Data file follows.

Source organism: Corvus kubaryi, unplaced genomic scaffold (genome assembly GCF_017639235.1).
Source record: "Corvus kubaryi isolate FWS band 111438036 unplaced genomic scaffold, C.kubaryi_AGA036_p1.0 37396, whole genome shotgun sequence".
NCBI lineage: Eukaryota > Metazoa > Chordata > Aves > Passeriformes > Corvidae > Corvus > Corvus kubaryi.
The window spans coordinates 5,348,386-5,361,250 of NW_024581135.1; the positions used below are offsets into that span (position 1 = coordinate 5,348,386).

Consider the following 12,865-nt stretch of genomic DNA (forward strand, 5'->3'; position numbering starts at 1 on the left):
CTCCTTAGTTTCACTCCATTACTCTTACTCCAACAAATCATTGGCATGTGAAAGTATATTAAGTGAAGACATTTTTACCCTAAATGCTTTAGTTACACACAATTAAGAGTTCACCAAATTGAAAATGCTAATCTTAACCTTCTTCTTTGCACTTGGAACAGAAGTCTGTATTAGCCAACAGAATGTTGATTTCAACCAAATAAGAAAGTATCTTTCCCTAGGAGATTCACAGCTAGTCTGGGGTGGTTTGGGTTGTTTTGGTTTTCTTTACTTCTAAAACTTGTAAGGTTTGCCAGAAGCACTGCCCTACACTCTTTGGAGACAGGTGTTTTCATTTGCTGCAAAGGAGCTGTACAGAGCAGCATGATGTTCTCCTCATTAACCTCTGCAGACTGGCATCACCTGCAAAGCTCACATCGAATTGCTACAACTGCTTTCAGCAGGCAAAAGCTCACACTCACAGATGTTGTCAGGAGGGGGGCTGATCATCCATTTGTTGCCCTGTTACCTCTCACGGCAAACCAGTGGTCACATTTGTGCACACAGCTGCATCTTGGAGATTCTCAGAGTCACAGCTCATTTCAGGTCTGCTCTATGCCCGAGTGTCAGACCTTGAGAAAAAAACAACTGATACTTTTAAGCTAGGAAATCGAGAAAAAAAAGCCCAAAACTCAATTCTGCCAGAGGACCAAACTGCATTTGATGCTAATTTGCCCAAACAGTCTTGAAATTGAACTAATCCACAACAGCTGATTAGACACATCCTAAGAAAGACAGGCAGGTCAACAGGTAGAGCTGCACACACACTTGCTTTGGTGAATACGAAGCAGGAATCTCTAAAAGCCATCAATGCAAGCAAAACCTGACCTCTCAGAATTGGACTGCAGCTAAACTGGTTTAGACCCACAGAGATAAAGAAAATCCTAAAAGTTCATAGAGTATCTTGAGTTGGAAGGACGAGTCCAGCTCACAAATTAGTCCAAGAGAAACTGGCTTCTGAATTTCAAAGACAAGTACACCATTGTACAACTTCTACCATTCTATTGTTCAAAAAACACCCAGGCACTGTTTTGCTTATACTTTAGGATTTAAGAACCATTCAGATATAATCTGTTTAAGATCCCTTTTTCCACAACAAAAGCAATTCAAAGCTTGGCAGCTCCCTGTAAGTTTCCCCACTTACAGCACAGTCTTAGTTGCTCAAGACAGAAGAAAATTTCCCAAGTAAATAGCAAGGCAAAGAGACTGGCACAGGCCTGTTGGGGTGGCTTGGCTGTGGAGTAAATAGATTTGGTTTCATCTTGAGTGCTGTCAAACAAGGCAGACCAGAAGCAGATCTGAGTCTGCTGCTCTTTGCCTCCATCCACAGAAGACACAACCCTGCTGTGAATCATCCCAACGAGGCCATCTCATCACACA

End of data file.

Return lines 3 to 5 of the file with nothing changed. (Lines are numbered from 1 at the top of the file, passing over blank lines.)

NCBI lineage: Eukaryota > Metazoa > Chordata > Aves > Passeriformes > Corvidae > Corvus > Corvus kubaryi.
The window spans coordinates 5,348,386-5,361,250 of NW_024581135.1; the positions used below are offsets into that span (position 1 = coordinate 5,348,386).

Consider the following 12,865-nt stretch of genomic DNA (forward strand, 5'->3'; position numbering starts at 1 on the left):